This time Jonah obeyed, despite his personal objections. He fulfilled his calling, begrudgingly.  We know the rest of the story. We know Jonah’s heart wasn’t in his mission.  Nevertheless, God accomplished His purposes through Jonah’s life. There’s encouragement here. This is more than a whale of a tale for grandkids to know. 

It’s for anyone who’s been reluctant to follow God’s directions,

for anyone who’s felt quite useless in His hands for whatever reasons,

for anyone who’s doubted that God can soften a hardened will and direct a life’s destiny despite bad choices and wrong attitudes. 

Our God is merciful and slow to grow angry.  He loves steadily and is eager to suspend judgment, not willing that any should perish, but that all should come to repentance—even His own reluctant children.  But He’s not opposed to using means, even storms and fish.  We can be glad of that; He is a God who pursues us for our own best good and His greatest glory.

As I write here tonight, I’m remembering our first old sailboat.  I christened it: Wings of Dawn, taken from Psalm 139 and the double meaning found in my middle name also being Dawn.  It was replaced four years ago by a trimmer vessel, one we named in honor of the birth of our first grandchild, Chase.  We called the boat: Chase Me and made many happy memories on board.  Well, we sold that boat today; but I’m reflecting on an aspect of its name I hadn’t thought of until now.  Aren’t you glad we have a God who is more than willing to chase us down, when we are unwilling, when we are surly, when we are a hazard to ourselves and everyone around us… He pursues, and persuades, and transforms our hearts, making us willing to do His bidding.  Salvation truly is from Him.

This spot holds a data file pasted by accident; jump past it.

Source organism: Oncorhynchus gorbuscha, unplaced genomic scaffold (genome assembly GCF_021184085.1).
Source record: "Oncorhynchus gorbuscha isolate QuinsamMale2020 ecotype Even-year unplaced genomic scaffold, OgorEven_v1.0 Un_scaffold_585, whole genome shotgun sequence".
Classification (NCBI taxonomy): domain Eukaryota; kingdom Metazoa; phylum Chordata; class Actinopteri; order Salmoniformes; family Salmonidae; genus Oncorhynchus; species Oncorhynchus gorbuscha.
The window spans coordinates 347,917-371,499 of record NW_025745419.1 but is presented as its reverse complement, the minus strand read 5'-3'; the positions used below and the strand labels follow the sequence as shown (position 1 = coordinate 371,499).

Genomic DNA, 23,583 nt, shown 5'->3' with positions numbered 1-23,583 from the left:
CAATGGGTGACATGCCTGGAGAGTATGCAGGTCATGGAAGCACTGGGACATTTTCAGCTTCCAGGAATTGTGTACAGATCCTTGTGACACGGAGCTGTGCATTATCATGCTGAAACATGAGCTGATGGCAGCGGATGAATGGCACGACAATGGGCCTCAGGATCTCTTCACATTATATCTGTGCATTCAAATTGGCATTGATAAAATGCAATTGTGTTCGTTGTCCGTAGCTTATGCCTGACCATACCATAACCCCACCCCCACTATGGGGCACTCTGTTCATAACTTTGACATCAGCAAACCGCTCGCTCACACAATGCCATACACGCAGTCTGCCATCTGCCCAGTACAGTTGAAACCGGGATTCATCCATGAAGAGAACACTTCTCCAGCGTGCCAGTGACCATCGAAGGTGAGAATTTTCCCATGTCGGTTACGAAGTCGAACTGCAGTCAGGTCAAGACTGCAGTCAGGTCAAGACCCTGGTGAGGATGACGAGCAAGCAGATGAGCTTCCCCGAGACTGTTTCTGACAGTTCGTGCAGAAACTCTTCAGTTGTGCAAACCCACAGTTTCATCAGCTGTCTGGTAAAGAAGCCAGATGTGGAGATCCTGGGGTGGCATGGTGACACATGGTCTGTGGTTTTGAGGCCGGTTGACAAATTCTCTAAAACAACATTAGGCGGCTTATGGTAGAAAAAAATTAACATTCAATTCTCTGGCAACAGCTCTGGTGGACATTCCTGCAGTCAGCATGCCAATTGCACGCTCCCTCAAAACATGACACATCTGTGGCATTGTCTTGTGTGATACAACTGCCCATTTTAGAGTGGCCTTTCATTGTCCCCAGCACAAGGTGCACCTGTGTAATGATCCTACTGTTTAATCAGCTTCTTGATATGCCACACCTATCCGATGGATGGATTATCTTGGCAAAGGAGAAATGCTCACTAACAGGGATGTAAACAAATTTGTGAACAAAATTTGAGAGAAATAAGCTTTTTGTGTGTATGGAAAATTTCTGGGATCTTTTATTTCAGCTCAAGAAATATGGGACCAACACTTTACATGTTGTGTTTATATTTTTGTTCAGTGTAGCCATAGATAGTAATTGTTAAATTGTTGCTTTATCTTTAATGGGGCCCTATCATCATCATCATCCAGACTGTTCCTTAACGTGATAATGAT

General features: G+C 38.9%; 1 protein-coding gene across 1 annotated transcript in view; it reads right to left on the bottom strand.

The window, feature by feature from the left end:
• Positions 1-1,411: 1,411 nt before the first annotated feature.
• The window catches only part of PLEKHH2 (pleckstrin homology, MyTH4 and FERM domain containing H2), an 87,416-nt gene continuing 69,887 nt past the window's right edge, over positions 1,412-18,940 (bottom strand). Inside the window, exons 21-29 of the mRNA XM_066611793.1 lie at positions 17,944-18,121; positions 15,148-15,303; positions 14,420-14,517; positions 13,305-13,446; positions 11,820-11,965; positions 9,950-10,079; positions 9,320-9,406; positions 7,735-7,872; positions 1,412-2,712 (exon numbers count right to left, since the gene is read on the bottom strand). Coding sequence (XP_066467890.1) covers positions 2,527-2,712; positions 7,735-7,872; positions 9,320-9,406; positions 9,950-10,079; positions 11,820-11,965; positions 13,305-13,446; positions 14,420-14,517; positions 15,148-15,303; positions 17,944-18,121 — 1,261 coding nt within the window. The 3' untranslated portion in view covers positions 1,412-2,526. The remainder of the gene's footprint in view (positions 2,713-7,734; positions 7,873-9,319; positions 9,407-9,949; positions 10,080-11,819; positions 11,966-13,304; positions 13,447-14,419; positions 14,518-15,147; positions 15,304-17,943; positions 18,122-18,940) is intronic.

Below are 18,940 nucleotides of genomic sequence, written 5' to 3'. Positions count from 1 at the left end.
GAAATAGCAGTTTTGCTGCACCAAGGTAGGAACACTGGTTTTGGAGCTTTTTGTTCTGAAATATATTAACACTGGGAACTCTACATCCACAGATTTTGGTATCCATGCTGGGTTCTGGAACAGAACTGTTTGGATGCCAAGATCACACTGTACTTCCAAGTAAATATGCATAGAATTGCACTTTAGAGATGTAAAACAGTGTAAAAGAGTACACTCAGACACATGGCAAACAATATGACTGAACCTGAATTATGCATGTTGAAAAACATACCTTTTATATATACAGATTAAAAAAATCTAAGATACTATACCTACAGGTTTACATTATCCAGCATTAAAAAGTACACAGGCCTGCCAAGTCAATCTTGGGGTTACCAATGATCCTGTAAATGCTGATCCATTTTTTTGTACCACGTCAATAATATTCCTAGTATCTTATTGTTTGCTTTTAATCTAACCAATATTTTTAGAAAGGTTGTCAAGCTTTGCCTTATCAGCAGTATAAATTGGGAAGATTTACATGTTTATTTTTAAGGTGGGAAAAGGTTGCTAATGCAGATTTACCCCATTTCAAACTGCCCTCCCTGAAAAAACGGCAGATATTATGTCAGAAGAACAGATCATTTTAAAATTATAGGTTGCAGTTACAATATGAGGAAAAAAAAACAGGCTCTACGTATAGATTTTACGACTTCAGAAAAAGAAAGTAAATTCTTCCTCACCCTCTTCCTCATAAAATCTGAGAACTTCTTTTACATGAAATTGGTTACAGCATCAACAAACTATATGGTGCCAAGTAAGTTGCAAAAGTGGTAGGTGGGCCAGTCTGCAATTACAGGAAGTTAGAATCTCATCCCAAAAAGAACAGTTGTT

“But as for me, I will look to the LORD;
I will wait for the God of my salvation;
my God will hear me.” (Micah 7:7)


In Your presence is fullness of joy…Ps.16:11 Lo, I am with you always, even to the end of the age.” Mt.28:20 Rejoice in the Lord always; again I will say, rejoice! Phil.4:4 Be to me a rock of habitation to which I may continually come; You have given commandment to save me, for You are my rock and my fortress. Ps.71:3

“Perhaps the god will give a thought to us, that we may not perish.” –sailors bound for Tarshish with Jonah (Jonah1:6)

“How precious also are Your thoughts to me, O God! How vast is the sum of them!” —David Ps.139:17

“Many are the sorrows of the wicked, but steadfast love surrounds the one who trusts in the LORD.” Ps.32:10

There shall be showers…

Yes indeed, after a record-breaking stretch of pure sunshine, with scarcely a drop of rain through all of July and into the first weeks of August, the rains have returned.  For the first time in ten years tonight’s Blackberry Festival street party was rained out   We were there, forking down our annual blackberry cheesecake as the sprinkles started and jostling our way through umbrellas and soggy others in hasty retreat under a steady summer’s shower within the hour…Ah well, perfect illustration of my chosen text.  I found it this morning while digging through Ezekiel—the words to that very old hymn I haven’t heard sung in years: “There shall be showers of blessing”  (Do you know it?).  They just popped off the page in the most unlikely of places.  So that’s where those lyrics came from!